I wonder if it is more difficult to compose a soundtrack for animation because you don’t really see persons or the environment where the set takes place.
Well on the other side there isn’t a big difference because mostly soundtracks are composed even before a casting or anything simular. So the director and the script are the only way to get to know the situations you have to underline as a composer.

But still I think it’s a bigger challenge to play with the emotions of people who watch an animated movie because it’s obviously there aren’t real people on the screen cheering or crying. Anyways John Powell didn’t seem to be really impressed by this proved in “How to train you dragon” that it’s possible to create a really deep atmosphere in animated movies. And in my opinions it’s one of the best animated movies ever.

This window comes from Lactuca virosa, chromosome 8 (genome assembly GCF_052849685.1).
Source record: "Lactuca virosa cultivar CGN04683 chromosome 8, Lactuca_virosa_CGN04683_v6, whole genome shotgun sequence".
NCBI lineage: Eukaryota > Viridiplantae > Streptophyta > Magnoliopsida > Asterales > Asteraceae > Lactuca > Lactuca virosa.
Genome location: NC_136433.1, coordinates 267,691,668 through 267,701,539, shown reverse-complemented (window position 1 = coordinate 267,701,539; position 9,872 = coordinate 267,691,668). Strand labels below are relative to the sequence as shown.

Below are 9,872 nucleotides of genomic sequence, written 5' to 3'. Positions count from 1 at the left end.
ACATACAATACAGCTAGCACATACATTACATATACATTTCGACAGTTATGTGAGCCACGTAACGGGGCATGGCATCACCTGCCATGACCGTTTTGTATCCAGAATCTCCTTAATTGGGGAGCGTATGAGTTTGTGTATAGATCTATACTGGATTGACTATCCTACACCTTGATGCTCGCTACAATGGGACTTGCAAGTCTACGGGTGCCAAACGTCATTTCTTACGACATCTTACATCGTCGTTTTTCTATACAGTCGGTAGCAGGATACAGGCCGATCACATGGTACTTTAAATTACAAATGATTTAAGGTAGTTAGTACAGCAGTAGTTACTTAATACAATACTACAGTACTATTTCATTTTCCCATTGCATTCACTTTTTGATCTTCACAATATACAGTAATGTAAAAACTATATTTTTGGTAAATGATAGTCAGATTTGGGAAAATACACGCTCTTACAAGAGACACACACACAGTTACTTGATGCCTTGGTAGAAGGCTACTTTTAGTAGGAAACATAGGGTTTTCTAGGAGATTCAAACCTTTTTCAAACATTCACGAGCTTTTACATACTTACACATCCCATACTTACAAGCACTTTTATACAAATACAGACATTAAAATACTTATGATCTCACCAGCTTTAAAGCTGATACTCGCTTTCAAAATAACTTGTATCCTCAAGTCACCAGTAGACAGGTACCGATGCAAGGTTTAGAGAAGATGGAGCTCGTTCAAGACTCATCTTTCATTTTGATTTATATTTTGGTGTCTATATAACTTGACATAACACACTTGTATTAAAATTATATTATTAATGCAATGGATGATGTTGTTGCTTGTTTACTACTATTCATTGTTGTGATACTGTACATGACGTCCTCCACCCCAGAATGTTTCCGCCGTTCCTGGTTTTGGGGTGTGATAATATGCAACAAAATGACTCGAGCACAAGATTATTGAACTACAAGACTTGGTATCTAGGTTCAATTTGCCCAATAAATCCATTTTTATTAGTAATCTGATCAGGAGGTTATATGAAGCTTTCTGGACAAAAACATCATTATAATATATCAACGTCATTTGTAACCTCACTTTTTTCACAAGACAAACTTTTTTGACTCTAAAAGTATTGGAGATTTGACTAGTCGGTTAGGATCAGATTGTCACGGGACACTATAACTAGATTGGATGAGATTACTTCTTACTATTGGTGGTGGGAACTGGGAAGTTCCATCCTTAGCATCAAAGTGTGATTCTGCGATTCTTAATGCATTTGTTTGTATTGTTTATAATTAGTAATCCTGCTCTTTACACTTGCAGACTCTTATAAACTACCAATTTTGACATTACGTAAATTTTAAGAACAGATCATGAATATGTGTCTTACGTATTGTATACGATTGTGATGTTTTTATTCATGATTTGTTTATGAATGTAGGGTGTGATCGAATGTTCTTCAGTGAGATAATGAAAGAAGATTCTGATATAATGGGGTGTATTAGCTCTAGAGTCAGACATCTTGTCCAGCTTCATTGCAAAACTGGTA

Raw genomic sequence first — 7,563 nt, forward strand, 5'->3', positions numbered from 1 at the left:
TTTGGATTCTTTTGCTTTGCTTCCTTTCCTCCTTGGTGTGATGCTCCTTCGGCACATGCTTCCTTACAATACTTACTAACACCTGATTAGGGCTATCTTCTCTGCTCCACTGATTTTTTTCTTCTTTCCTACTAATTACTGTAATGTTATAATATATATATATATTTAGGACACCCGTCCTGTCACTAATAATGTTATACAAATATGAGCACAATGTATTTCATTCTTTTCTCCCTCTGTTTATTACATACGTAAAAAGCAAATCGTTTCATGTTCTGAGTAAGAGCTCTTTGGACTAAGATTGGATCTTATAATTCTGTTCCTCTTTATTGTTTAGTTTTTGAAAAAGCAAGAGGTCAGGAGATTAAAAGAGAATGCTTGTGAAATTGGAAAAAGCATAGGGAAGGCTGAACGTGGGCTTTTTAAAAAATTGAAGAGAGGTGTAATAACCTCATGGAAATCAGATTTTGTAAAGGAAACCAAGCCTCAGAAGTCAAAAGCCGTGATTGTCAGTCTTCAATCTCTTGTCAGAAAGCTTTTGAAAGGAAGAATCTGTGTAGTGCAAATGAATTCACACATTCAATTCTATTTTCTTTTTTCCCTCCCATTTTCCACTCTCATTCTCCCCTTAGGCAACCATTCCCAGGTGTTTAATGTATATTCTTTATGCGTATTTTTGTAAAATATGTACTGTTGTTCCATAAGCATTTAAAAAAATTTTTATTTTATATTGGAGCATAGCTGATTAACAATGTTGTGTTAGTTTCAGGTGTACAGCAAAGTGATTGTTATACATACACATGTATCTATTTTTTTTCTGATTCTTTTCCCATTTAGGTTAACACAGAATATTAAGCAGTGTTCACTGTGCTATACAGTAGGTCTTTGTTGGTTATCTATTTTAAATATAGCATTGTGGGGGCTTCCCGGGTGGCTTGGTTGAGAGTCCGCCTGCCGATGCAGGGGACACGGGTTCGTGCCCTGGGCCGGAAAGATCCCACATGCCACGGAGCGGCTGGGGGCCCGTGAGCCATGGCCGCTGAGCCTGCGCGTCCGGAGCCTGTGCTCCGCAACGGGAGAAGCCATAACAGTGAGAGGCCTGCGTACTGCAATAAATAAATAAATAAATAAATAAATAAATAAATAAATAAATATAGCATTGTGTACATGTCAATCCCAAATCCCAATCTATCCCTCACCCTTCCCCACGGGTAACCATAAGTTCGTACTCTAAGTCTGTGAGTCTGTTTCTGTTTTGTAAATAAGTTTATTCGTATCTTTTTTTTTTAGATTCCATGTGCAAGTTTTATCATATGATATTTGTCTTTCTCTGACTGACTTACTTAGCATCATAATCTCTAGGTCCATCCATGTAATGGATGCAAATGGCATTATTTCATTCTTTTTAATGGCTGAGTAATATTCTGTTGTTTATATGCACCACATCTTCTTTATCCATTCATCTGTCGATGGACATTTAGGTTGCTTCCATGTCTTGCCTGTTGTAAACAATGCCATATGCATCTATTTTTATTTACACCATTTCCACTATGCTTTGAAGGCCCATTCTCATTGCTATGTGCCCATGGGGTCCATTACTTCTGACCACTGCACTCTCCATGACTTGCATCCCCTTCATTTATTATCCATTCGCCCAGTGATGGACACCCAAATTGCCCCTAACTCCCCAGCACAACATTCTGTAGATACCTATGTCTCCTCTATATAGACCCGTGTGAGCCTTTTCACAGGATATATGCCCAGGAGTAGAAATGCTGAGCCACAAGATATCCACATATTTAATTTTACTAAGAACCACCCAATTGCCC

I think it has more emotional potential than a lot of non-animated Blockbusters in the last 20 years.
I mean seriously: It it more fascinating to watch the forbidden friendship between a human and a dragon developing than 3 hours of waiting until a ship finally sinks, isn’t it?

But this is another chapter and I think James Horner’s soundtrack is too good for a movie like Titanic.

Well enough of that: Enjoy the beautiful track already!

Posted by Peter F. Ebbinghaus

Based in Berlin, Germany. Co-Founder & Editor-in-Chief. Music Producer at Eon Sounds Productions. Founder of Composers for Relief. Keeps Moving.

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